As it turns out … the answer to this one is "not really." Based on the difficulty of all the balls hit to them in 2017, left fielders were expected to make the play 87.6 percent of the time. It was basically identical for right fielders, who were expected to catch 87.5 percent of the balls hit to them, and very nearly so for center fielders, who were expected to catch 88.6 percent of balls. The chances were ever so slightly easier, but by very little.
Where it gets more interesting is when you group the batted balls into three categories, which we'll call "easy," "medium" and "hard."
In the "easy" group, with batted balls that had a Catch Probability of 90 percent or higher, all three positions caught an overwhelming amount of the balls hit their way, over 97 percent. Center fielders performed the best, though somewhat near their expected production.
But as things get harder, center fielders really stand apart. In the "medium" group of batted balls, all three positions were expected to catch approximately 71 percent of balls hit their way, but center fielders caught over 77 percent, well more than the 68 percent of left fielders or the 71 percent of right fielders.
In the "hard" group, it's more of the same. Each position was expected to catch about 17 percent of those very difficult chances. Left fielders (12 percent) and right fielders (16 percent) underperformed. Center fielders overperformed, catching 22 percent.
Remember when we said that "the average team's center fielder makes 81 more plays per season than a corner outfielder does" above? Based on this additional information, the average center fielder is expected to make 75 more plays per season, and they end up actually making more than that. It would then be fair to say that approximately 92 percent of a center fielder getting to more balls is about the number of and difficulty of chances.
That leaves something else ...
Are center fielders just more skilled than other fielders?
You'd expect the answer to this to be "yes." It is! It's yes. There are exceptions to every rule, but there's a reason that elite defenders like Kevin Kiermaier, Buxton, Ender Inciarte and Jackie Bradley Jr. are playing center, not a corner. When we looked at Sprint Speed by position last summer, center field came up as the fastest position in the game.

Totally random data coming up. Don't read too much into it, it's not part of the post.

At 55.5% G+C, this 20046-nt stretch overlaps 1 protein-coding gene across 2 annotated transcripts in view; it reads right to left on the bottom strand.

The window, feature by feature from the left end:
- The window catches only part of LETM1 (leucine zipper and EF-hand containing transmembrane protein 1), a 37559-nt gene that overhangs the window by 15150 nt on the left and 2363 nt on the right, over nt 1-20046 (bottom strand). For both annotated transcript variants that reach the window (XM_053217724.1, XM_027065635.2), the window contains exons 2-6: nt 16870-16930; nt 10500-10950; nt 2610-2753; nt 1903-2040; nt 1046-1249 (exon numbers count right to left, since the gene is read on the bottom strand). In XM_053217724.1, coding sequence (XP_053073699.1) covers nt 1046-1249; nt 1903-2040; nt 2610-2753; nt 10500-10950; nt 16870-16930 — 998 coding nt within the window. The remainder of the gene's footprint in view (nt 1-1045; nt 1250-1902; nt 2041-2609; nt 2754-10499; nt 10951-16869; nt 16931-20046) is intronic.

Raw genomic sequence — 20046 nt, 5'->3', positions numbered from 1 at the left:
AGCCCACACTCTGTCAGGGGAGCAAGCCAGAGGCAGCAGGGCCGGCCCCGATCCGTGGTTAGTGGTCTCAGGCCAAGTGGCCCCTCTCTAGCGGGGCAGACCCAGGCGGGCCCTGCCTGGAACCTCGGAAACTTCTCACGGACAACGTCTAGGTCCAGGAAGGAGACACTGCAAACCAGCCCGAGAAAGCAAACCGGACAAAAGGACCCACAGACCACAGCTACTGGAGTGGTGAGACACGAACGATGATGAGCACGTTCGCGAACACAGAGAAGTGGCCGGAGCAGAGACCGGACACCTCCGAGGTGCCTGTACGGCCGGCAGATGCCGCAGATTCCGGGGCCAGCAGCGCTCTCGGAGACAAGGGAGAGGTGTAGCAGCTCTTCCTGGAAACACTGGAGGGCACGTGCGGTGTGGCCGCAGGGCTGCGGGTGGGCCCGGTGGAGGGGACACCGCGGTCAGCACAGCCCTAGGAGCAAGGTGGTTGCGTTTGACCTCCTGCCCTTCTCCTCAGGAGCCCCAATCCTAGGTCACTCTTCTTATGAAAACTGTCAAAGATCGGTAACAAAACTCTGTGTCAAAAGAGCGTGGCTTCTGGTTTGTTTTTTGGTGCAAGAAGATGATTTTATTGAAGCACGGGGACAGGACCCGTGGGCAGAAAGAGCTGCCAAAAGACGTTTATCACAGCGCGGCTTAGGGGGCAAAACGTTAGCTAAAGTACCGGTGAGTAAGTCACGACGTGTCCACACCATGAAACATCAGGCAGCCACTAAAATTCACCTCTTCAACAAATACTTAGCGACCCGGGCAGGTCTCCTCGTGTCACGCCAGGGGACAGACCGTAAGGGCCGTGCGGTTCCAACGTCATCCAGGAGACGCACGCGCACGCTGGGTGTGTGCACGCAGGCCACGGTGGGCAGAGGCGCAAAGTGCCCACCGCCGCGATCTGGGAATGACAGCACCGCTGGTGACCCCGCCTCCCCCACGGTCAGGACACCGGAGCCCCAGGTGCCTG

An easy way to show this is to simply look at Outs Above Average. Looking directly at Tango's work, we know that over the past two seasons, average center fielders were responsible for plus-6.2 outs above the average outfielder. Corner outfielders, combined, were minus-3.1 outs below average. That's a gap of 9.3 outs between center fielders and corner outfielders, and this a metric that is intended to look at skill.
2016-17 Outs Above Average in MLB
Interestingly enough, you can see a performance split between the corners, too. Left fielders were nearly five outs below average in 2016-17, while right fielders were only slightly below average. Intuitively, this makes sense; strong non-center fielders like Mookie Betts and Jason Heyward often move to right, not left.
So to recap: We've learned that center fielders make considerably more plays than their corner-outfield mates. It's somewhat due to skill and overwhelmingly due to opportunities. It's not really due to difficulty of opportunities that much, but on the plays that are difficult, that's where center fielders truly set themselves apart with speed and skill.
As with everything else, there's no one-size-fits-all rule here. Some teams don't have their best fielders in center, due to roster or personal concerns. Some players are more comfortable in one spot or the other. But the age-old simple idea of "put your best outfielder in center" still holds up. After all, you want your best defender getting all of those additional touches.